Joshua Ross wins the men's 100m - 2004 Australian Champs (Getty Images) © Copyright
Preview Sydney, Australia

Australian Championships - PREVIEW

While Europe is focused on this weekend’s climax of the indoor season in Madrid, ‘down under’ Australia’s thoughts are fully directed towards the European summer and the 10th IAAF World Championships in Athletics.

This weekend’s Telstra A-Championships at Sydney Olympic Park (4-6 March) offer Australia’s elite the possibility not of just winning national titles but also of selection for this summer’s World Championships.

Ross - financially on the blocks, focusing on title defence

Indigenous Olympic sprinter Joshua Ross has well and truly done his dash Down Under.

In the insular and obscure world of “professional” athletics in Australia where sprinters are allocated handicaps and compete for “gifts”, the talented are tormented. Winning the Australian national 100m title and Athens Olympic team selection last year has all but terminated Ross's hopes of ever winning another big purse in the ``pros.''

He has been handicapped out of the bush league of countryside carnivals because he is just too fast, too good. In years past he could always go back to Stawell and chase a payday like the one he stole in 2003 as an unknown - a `smokey' in the pro's parlance.

Now though there is nothing else for it but to defend his title in the Telstra Australian Athletics Championships which will be staged over three days starting on Friday at Sydney Olympic Park.

And get faster, of course.

“I'm sick of 10.1 [seconds] already. Ten-oh is the next step and that would put me up there with the rest of the world,” Ross, 24, said yesterday.

A year ago he finished third in the Telstra A-series in Perth behind the likes of Matt Shirvington and Adam Basil.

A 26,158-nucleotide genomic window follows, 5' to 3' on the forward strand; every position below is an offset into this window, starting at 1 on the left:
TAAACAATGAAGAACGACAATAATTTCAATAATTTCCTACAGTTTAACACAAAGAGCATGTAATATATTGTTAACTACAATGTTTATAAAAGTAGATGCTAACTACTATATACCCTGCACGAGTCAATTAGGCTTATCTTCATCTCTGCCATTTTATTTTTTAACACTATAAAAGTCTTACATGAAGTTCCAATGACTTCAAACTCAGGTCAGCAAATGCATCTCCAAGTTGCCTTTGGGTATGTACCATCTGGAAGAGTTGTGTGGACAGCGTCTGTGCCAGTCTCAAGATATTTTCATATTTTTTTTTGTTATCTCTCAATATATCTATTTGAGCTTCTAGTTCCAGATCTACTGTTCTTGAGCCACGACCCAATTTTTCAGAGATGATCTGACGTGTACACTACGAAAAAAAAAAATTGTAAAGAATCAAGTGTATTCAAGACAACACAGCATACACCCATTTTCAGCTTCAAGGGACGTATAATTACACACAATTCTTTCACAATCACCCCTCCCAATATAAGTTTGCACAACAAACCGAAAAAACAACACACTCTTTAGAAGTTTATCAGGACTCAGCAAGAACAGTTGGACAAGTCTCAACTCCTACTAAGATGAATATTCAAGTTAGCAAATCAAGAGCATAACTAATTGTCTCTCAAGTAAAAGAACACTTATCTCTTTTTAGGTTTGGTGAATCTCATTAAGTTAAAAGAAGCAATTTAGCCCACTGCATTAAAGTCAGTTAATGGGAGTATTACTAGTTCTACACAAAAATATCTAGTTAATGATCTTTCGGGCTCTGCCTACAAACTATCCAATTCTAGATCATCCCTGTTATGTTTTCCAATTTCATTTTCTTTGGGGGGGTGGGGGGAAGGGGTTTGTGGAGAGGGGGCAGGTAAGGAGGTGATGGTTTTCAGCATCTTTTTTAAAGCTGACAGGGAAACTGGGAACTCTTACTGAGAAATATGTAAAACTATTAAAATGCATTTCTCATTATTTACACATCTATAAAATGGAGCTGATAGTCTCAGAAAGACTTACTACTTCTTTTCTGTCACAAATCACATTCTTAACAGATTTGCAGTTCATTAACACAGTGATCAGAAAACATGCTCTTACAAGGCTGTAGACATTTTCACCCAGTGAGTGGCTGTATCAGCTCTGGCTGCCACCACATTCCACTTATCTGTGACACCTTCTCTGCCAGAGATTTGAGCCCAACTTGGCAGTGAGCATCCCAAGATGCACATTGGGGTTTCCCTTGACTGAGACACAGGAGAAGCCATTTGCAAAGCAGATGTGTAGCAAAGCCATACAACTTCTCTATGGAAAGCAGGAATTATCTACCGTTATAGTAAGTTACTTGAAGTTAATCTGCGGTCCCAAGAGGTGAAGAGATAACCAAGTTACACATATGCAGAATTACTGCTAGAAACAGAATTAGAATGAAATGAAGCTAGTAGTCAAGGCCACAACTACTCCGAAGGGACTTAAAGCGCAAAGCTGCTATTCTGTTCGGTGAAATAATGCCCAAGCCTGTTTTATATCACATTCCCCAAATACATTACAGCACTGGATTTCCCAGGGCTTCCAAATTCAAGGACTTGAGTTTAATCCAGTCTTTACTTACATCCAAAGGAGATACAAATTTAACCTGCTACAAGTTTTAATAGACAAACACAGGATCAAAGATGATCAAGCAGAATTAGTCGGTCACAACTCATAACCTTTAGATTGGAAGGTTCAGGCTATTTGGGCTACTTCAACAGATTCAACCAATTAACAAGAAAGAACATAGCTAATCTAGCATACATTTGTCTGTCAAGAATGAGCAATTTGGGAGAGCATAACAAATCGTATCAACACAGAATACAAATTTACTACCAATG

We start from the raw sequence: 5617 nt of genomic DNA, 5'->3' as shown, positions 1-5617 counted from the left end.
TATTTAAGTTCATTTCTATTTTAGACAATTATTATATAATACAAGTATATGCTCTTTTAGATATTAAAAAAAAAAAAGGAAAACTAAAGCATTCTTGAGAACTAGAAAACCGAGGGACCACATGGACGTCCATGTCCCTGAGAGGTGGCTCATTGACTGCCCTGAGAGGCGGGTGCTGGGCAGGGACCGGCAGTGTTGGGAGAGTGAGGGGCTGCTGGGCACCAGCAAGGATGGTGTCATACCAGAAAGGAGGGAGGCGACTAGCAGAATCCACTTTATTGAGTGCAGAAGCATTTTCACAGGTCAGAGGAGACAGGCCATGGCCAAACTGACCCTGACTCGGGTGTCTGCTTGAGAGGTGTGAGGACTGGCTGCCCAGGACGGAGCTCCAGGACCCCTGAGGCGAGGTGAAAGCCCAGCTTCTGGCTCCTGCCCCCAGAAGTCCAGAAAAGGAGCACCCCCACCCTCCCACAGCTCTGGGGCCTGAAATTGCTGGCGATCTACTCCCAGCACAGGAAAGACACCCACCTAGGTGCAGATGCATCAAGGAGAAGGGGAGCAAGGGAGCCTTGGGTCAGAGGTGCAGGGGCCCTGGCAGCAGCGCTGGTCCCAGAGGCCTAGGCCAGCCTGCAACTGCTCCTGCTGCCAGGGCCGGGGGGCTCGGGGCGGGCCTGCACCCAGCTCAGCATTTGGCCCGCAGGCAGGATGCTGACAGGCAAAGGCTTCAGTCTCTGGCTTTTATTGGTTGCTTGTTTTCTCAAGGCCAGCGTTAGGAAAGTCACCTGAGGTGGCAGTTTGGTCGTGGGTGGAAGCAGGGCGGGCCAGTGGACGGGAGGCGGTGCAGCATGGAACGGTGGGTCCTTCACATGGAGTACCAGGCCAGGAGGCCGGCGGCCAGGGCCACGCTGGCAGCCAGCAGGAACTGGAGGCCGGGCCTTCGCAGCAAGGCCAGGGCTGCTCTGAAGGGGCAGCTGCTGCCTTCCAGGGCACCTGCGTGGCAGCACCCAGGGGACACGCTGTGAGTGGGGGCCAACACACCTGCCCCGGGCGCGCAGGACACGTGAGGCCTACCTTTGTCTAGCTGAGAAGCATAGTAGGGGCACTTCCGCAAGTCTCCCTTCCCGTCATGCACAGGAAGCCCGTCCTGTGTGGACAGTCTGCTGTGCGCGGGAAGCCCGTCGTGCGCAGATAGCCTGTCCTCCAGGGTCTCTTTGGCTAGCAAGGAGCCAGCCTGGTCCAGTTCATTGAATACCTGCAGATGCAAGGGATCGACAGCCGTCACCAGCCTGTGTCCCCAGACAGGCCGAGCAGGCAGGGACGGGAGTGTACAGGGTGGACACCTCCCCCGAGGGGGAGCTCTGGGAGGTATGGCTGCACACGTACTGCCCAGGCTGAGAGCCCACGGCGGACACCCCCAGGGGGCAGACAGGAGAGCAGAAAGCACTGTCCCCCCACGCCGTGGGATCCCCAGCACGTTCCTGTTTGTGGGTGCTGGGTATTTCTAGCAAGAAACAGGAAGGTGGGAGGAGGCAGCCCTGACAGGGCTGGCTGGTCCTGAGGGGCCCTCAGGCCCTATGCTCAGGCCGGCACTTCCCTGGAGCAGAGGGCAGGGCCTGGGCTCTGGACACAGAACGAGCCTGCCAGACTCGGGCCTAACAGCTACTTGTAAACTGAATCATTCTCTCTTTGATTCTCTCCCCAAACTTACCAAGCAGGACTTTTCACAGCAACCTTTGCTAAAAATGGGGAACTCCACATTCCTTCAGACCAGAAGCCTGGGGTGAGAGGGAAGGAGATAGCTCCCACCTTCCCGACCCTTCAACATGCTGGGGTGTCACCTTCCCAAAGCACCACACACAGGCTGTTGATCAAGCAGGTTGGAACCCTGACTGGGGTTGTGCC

“I thought, damn, they're fast. And I thought I was quick,” Ross recalled. “I ran it like a pro race. But instead of working through the field [off a handicap], I was in front from the start and I thought, what do I do now? I've learned.”

He opened his season in the pro carnivals as usual, but started so far behind the front markers he had no show of winning.

Then he joined the main game again in Perth and ran a personal best 10.12, his first A-qualifying time for the World Championships in Helsinki in August.

Daniel Batman ran second in 10.19 then but has beaten Ross since then, winning the 200m as well in the Melbourne Track Classic.

They should fight out the 100m title on Saturday evening.

“It's been the greatest year of my life, so far at least,'' Ross enthused. “I've been on a wave of success and happiness. It's only the beginning. I think I'm back in 10.12 shape. Given the right conditions I'm capable of winning it [the 100m title] again, but at this stage times are irrelevant to me.”

Of course Patrick Johnson, the national record holder with 9.93, may have a say in the 100m as well as 200m on Sunday afternoon.

It was Johnson's barrier-breaking sub-10 in May 2003 which inspired fellow indigenous champion Ross to move into the “amateur” ranks.

World class New Zealanders the motivation for local talent

Success in athletics is said to be 10 per cent inspiration and 90 per cent perspiration.